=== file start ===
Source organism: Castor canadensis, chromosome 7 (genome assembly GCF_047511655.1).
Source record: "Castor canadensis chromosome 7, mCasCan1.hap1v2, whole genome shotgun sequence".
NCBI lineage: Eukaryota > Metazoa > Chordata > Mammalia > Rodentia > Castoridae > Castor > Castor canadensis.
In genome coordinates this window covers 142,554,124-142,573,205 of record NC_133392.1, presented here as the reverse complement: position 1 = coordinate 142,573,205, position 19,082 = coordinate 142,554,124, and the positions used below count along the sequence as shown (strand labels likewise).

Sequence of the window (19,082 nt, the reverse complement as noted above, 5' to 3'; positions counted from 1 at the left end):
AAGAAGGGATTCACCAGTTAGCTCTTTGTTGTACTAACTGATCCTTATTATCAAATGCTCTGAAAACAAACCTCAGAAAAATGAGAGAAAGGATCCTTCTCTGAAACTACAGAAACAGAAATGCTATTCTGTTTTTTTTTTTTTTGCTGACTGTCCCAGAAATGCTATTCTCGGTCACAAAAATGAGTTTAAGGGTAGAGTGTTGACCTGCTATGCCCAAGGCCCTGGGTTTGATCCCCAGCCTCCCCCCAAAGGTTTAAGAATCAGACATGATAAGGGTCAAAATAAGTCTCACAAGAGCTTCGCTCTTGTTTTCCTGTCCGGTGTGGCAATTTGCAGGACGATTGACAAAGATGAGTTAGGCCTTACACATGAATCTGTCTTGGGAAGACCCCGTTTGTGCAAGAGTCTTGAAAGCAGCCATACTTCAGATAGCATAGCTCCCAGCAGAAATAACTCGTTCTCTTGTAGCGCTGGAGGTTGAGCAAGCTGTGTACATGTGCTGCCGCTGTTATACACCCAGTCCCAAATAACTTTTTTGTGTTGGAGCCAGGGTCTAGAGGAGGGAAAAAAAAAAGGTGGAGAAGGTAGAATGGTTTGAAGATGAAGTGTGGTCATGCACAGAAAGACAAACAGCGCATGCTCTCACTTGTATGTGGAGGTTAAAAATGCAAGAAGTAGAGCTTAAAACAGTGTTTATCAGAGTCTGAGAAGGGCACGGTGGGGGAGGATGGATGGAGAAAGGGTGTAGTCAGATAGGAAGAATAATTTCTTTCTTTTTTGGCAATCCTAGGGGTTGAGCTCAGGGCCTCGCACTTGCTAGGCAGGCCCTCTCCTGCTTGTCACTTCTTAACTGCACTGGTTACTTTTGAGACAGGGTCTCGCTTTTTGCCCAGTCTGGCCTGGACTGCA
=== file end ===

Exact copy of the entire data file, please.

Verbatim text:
Source organism: Castor canadensis, chromosome 7 (genome assembly GCF_047511655.1).
Source record: "Castor canadensis chromosome 7, mCasCan1.hap1v2, whole genome shotgun sequence".
NCBI lineage: Eukaryota > Metazoa > Chordata > Mammalia > Rodentia > Castoridae > Castor > Castor canadensis.
In genome coordinates this window covers 142,554,124-142,573,205 of record NC_133392.1, presented here as the reverse complement: position 1 = coordinate 142,573,205, position 19,082 = coordinate 142,554,124, and the positions used below count along the sequence as shown (strand labels likewise).

Sequence of the window (19,082 nt, the reverse complement as noted above, 5' to 3'; positions counted from 1 at the left end):
AAGAAGGGATTCACCAGTTAGCTCTTTGTTGTACTAACTGATCCTTATTATCAAATGCTCTGAAAACAAACCTCAGAAAAATGAGAGAAAGGATCCTTCTCTGAAACTACAGAAACAGAAATGCTATTCTGTTTTTTTTTTTTTTGCTGACTGTCCCAGAAATGCTATTCTCGGTCACAAAAATGAGTTTAAGGGTAGAGTGTTGACCTGCTATGCCCAAGGCCCTGGGTTTGATCCCCAGCCTCCCCCCAAAGGTTTAAGAATCAGACATGATAAGGGTCAAAATAAGTCTCACAAGAGCTTCGCTCTTGTTTTCCTGTCCGGTGTGGCAATTTGCAGGACGATTGACAAAGATGAGTTAGGCCTTACACATGAATCTGTCTTGGGAAGACCCCGTTTGTGCAAGAGTCTTGAAAGCAGCCATACTTCAGATAGCATAGCTCCCAGCAGAAATAACTCGTTCTCTTGTAGCGCTGGAGGTTGAGCAAGCTGTGTACATGTGCTGCCGCTGTTATACACCCAGTCCCAAATAACTTTTTTGTGTTGGAGCCAGGGTCTAGAGGAGGGAAAAAAAAAAGGTGGAGAAGGTAGAATGGTTTGAAGATGAAGTGTGGTCATGCACAGAAAGACAAACAGCGCATGCTCTCACTTGTATGTGGAGGTTAAAAATGCAAGAAGTAGAGCTTAAAACAGTGTTTATCAGAGTCTGAGAAGGGCACGGTGGGGGAGGATGGATGGAGAAAGGGTGTAGTCAGATAGGAAGAATAATTTCTTTCTTTTTTGGCAATCCTAGGGGTTGAGCTCAGGGCCTCGCACTTGCTAGGCAGGCCCTCTCCTGCTTGTCACTTCTTAACTGCACTGGTTACTTTTGAGACAGGGTCTCGCTTTTTGCCCAGTCTGGCCTGGACTGCA